It’s also important to note how Agile could be more effective than the typical linear approach to marketing. As opposed to the handoff from, let’s say, strategist to product developers to testers/researchers to creatives, the dedicated, integrated Agile team has everyone at the same table, every day. This fosters more communication, sharing of ideas, more immediate solutions to problems as well as shared accountability.
The core practices of Continuous Design, Agile Development and Continuous Delivery are the metrics that keep you in an Agile mindset:
An extreme example of how Agile works is Amazon. They release new code every 11.6 seconds because they’ve been learning and improving at every juncture—for a long time. As marketers, this can be translated into product or even campaign evolution, with every tweak along the way moving the product closer to meeting those criteria of customer needs.
There are many methodologies and frameworks that fall under the Agile umbrella—Lean Development, Kanban and Design Thinking. Scrum is perhaps the most widely utilized. One of the notable exercises of Scrum Design is called the Daily Standup. It’s a meeting in which everyone—you guessed it—stands and speaks to their current progress toward goals and if they have any challenges. It’s easy to see how this could help move product development and marketing through the pipeline from idea to solution, as long as you think of fanning the flames of progress vs. putting one’s feet to the fire every day.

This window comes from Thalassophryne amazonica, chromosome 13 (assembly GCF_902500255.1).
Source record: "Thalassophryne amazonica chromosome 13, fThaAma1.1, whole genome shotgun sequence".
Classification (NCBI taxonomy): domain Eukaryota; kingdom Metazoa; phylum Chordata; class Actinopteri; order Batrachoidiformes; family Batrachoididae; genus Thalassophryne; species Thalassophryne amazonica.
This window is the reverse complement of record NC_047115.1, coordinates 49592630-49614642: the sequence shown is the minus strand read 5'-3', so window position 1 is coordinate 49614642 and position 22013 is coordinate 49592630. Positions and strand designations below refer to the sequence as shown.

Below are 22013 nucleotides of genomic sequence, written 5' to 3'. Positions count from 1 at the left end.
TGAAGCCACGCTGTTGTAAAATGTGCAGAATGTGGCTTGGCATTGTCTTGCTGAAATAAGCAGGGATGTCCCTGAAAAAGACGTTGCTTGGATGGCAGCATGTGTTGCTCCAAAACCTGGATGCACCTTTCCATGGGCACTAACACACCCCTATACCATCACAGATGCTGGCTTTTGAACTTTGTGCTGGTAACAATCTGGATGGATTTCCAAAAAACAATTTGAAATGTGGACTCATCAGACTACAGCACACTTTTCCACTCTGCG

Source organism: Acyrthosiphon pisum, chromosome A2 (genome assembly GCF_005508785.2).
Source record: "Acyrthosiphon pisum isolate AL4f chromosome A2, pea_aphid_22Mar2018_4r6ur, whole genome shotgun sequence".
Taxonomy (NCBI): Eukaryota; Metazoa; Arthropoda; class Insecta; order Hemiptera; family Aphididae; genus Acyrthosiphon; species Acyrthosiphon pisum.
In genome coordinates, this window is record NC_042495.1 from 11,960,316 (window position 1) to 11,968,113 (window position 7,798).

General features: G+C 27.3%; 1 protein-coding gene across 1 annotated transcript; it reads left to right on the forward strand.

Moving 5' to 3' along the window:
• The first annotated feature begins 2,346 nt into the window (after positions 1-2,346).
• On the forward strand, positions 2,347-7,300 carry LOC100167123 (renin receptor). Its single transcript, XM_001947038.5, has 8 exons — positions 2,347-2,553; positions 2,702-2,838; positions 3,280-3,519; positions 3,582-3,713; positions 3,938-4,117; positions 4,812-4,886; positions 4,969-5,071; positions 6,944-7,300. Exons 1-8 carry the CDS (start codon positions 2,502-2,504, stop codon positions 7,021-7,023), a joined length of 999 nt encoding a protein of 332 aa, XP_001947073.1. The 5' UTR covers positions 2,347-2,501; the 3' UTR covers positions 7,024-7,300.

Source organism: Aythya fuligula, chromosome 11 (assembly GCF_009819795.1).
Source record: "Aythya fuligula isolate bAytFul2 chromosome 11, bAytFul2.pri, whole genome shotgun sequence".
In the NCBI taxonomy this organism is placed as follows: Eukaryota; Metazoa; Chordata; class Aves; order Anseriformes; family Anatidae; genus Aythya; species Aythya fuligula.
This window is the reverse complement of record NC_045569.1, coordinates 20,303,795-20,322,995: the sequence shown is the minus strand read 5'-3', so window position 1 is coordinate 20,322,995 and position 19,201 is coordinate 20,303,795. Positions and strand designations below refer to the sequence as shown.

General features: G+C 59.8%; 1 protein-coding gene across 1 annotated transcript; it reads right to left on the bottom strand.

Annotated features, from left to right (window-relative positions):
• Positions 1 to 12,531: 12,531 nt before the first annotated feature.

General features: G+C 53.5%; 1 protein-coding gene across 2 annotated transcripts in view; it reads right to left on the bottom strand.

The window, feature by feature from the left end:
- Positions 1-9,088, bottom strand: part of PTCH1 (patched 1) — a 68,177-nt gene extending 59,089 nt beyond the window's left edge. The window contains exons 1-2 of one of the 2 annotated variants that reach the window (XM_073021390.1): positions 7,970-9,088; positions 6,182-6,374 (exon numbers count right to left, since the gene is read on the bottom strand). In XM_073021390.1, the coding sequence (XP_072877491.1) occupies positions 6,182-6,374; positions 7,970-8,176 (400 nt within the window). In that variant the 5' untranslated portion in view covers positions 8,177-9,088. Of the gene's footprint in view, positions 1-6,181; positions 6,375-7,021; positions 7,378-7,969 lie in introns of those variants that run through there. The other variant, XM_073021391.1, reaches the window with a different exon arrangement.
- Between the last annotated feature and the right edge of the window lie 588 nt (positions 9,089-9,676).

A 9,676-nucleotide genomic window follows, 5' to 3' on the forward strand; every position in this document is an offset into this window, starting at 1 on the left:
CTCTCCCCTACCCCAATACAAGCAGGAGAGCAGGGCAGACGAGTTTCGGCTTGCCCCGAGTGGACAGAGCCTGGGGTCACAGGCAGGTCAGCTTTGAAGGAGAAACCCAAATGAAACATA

Cowan noted that where most teams need improvement—even in marketing scenarios—is in the Continuous Design stage. Once again, that is the ability and practice of making small tweaks/iterations that is greatly enhanced if you and your team know exactly how to measure what is working or isn’t, based on tightly defined hypotheses.
Marketers and product developers must ask themselves:
If nothing else, Agile is a scalable process since its very essence is iterative and small-batch focused. By those parameters, don’t jump in the deep end. Consider getting started with a small, though important, project and see how things go before using an Agile approach to a large initiative. Cowan suggested the following steps as a way to ease into Agile thinking:
Concurrently, the Growth Hacking Canvas is also a good place to start. Cowan says, “This is something I developed that has become a pretty popular tool—to whiteboard out what you might already know or what you can further define your project or product parameters.”
You definitely can implement Agile successfully in your product development and marketing processes. Just give yourself and your team time to manage the learning curve and don’t be afraid to put together several Agile methodologies to find out what works best. For educational resources, visit Alex Cowan’s site for information on his courses through UVA Darden. Then, get agile with Agile!